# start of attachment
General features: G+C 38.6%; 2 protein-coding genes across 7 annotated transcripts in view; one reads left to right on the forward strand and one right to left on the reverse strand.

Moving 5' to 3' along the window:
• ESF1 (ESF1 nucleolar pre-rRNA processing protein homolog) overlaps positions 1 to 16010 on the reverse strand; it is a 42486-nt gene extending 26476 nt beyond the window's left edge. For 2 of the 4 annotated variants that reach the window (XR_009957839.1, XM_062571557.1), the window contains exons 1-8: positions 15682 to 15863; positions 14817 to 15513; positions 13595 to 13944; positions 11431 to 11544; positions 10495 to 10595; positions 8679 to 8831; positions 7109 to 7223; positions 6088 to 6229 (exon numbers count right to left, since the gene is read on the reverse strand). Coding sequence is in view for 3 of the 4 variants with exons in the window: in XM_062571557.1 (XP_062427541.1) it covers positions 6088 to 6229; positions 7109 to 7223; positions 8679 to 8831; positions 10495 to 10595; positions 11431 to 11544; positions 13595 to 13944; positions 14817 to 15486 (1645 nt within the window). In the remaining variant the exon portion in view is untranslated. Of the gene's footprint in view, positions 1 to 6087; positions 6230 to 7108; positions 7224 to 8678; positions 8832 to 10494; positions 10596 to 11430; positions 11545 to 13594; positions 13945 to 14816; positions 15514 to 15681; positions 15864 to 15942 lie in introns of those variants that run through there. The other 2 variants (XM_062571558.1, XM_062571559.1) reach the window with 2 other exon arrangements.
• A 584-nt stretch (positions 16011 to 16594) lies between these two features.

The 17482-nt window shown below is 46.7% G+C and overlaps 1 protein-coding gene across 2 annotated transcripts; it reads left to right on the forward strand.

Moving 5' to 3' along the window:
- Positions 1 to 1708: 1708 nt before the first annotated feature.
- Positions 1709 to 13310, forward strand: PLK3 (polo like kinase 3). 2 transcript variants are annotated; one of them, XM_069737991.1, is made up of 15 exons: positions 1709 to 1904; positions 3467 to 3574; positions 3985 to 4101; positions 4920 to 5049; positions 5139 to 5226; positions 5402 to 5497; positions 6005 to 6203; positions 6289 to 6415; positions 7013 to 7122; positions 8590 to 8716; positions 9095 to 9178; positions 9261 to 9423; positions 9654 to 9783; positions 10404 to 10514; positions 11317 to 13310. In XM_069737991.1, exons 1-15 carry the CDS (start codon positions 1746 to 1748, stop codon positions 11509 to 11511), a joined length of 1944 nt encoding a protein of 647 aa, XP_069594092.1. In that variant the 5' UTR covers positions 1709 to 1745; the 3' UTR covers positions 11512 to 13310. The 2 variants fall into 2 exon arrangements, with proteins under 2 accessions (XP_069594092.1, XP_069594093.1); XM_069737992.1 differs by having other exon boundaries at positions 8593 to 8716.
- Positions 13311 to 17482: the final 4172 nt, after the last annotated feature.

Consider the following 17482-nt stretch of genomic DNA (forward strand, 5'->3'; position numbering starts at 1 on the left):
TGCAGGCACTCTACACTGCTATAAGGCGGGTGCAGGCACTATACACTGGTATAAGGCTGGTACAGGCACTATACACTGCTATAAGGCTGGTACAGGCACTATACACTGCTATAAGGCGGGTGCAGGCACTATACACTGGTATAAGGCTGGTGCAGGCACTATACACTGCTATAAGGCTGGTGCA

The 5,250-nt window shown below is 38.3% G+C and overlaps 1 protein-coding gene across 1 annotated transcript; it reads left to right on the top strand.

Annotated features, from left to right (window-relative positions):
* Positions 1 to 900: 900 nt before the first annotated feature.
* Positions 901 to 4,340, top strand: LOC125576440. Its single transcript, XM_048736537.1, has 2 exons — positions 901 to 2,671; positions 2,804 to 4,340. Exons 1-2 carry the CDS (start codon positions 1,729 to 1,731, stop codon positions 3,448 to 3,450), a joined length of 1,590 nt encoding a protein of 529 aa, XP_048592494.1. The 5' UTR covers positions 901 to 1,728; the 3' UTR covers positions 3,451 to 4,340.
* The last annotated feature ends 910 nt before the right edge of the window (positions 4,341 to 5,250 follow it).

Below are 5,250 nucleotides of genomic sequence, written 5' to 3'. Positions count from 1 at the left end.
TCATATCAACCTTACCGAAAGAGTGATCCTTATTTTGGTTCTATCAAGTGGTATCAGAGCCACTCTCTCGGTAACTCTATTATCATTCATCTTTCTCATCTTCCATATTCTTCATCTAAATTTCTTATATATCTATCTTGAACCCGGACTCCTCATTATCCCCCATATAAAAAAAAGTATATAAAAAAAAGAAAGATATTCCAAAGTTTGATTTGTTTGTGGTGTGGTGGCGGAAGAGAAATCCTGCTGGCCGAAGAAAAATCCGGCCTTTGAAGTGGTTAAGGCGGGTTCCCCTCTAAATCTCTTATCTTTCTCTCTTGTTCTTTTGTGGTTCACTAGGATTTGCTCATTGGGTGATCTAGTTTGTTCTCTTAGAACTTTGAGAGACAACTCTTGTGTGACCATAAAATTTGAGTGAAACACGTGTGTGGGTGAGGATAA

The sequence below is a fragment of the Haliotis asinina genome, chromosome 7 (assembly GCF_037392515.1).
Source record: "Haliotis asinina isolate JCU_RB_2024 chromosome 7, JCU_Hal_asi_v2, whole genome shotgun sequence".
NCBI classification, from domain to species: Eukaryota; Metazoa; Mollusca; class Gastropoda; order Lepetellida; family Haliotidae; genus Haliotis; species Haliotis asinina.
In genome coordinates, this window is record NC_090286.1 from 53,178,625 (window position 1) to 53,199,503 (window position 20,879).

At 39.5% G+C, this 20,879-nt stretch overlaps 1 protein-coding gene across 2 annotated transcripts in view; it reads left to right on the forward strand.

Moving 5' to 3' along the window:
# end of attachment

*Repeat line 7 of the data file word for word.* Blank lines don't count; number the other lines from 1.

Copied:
- Positions 1 to 1708: 1708 nt before the first annotated feature.